A leaked email from Channel Nine's CEO reveals the Australian broadcaster plans to conduct a full review to "ascertain what went wrong" and why its systems failed to protect its staff, but reiterated it will continue to report on child abductions.
Hugh Marks sent an email to all staff describing his "enormous relief" over the news Australian mother Sally Faulkner, reporter Tara Brown and her 60 Minutes crew - David "Tangles" Ballment, Stephen Rice and Ben Williamson - have been released from prison after charges against them were dropped.
He revealed the broadcaster will conduct a "full review ... to ascertain what went wrong and why our systems, designed to protect staff, failed to do so in this case."
It is the first indication of how the broadcaster plans to fix the diplomatic mess it found itself in, after the group was jailed and charged related to a botched attempt to abduct Faulkner's two children from their father Ali Elamine in Beirut.
"As you would all by now be aware, our 60 Minutes team, together with Brisbane mother Sally Faulkner, are out of detention and on their way home," Mr Marks' email reads.
"It is an enormous relief for all involved but particularly the families and loved ones of our 60 Minutes team who have suffered a great deal over these last two weeks."
Marks said the crew "asked me to thank the officials in Lebanon who were involved in their detention for their professionalism and for treating them with dignity and respect".
He defended Channel Nine's actions in the saga, claiming it was "important to reiterate that at no stage did anyone from Nine or 60 Minutes intend to act in any way that made them susceptible to charges that they breached the law or to become part of the story that is Sally's story. But we did become part of the story and we shouldn't have."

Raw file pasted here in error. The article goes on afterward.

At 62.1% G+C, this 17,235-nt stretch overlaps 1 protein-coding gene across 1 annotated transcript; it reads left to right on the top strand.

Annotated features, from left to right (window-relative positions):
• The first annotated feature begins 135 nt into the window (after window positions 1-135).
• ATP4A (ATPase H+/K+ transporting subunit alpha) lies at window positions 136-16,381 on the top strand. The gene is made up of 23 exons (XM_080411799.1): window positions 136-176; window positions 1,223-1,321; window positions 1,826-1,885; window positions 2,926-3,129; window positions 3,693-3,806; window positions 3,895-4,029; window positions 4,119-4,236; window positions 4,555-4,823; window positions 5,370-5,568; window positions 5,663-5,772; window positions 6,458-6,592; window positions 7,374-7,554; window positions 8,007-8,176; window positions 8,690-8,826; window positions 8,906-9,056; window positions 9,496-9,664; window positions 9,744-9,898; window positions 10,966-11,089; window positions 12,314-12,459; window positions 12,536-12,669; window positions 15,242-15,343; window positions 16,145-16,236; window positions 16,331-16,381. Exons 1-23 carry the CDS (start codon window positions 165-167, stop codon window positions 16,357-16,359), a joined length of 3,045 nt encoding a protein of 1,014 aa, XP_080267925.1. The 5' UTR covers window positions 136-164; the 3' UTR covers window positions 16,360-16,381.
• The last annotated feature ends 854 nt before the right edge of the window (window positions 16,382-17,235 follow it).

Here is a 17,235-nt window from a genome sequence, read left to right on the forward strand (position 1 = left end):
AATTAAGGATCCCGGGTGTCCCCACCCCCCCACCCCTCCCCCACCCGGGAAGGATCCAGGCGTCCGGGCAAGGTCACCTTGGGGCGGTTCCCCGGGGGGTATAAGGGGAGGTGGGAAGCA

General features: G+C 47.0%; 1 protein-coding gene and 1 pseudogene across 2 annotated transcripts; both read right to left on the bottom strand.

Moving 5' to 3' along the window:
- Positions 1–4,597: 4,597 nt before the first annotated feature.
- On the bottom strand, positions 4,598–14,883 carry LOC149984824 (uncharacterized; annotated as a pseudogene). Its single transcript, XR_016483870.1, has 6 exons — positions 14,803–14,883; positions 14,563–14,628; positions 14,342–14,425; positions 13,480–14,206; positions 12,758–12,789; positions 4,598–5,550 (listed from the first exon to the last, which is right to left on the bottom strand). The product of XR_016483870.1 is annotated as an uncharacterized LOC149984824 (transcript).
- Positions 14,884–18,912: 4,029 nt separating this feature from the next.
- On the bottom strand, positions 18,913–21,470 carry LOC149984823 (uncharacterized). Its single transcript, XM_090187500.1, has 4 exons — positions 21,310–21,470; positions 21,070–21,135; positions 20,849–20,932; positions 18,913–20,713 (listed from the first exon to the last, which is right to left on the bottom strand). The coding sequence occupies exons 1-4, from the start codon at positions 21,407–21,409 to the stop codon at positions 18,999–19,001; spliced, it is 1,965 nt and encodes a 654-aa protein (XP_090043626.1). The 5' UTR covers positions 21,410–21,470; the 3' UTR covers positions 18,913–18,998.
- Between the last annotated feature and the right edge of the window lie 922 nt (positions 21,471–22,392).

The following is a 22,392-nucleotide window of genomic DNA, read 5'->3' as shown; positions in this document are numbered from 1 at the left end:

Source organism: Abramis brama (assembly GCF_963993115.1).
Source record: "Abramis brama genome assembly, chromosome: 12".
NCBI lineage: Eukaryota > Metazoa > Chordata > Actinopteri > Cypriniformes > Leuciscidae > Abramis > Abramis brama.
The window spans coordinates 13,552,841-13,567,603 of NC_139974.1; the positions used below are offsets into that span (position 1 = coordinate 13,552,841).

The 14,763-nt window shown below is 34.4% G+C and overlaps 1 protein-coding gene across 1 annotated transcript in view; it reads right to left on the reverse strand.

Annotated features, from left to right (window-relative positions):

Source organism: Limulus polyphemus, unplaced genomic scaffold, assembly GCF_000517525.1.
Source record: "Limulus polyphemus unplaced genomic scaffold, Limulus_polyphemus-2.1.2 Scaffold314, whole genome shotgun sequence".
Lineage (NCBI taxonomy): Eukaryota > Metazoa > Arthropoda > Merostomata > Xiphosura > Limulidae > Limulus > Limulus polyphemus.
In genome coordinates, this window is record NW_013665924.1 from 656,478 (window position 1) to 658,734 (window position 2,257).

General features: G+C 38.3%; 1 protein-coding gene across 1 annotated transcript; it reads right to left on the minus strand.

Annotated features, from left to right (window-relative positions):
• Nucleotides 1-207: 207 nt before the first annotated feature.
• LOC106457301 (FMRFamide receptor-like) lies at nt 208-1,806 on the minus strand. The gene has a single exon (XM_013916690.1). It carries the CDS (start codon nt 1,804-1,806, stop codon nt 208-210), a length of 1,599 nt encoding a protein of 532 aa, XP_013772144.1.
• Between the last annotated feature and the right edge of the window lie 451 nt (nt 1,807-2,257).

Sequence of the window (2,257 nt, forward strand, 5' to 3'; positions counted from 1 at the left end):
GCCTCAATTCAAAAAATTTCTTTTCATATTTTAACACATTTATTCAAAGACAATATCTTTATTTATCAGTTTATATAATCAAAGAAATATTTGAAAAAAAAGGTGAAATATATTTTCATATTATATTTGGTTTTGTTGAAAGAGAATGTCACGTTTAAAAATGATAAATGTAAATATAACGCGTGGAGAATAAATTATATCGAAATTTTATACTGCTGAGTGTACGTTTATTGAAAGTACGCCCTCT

Despite the drama since the failed abduction, Marks declared the issue of child abduction was "an issue that we will continue to highlight".
"What has happened to Sally happens all too often and affects thousands of Australian families. It is a story that not only is profoundly in the public interest but also one the public is interested in," he wrote.
He defended Nine's head of news and current affairs Darren Wick, who reports claim is on Nine's chopping block. But perhaps not so, with Marks urging all staff to "drop in to Wickie's office when he is back and say thanks".
Wick has been in Lebanon since the saga unfolded.
The father at the centre of the botched kidnapping plan, Elamine, dropped the charges against his estranged wife, Faulkner, saying he did not want his children to think he'd left their mother in jail.
However it came at price - in return she must grant him a divorce and custody of the children. She has rights to visit them in a third country or Lebanon, but not in Australia.
Child Abduction Recovery Network boss Adam Whittington and fellow Briton Craig Michael remain in jail. The Nine Network says it feels no obligation to help them.
A spokeswoman for Nine confirmed to news.com.au that some compensation was paid to Elamine to help secure their release but would not comment on how much money changed hands.
When asked why Nine had not included the four members of CARI in the deal, she said: "They are not part of our team, they have their own legal advice and process to go through."
Asked about suggestions Nine had abandoned the group, she said: "We had no contractual relationship with them in the first place and still have no obligations to them."
Former Labor leader Mark Latham said Nine should help the child recovery group.
"[If Nine] had any decency in the circumstances, having paid the so-called child recovery crew, they would have some regard for their interests instead of leaving them behind in the jail cell," Latham told rival Seven's breakfast show Sunrise.
Lawyer Wafa Hoballah of WJH Law Group said the lawyer representing the men was well-known in the country and it was likely an agreement would be reached with political support from government representatives.
- news.com.au, AAP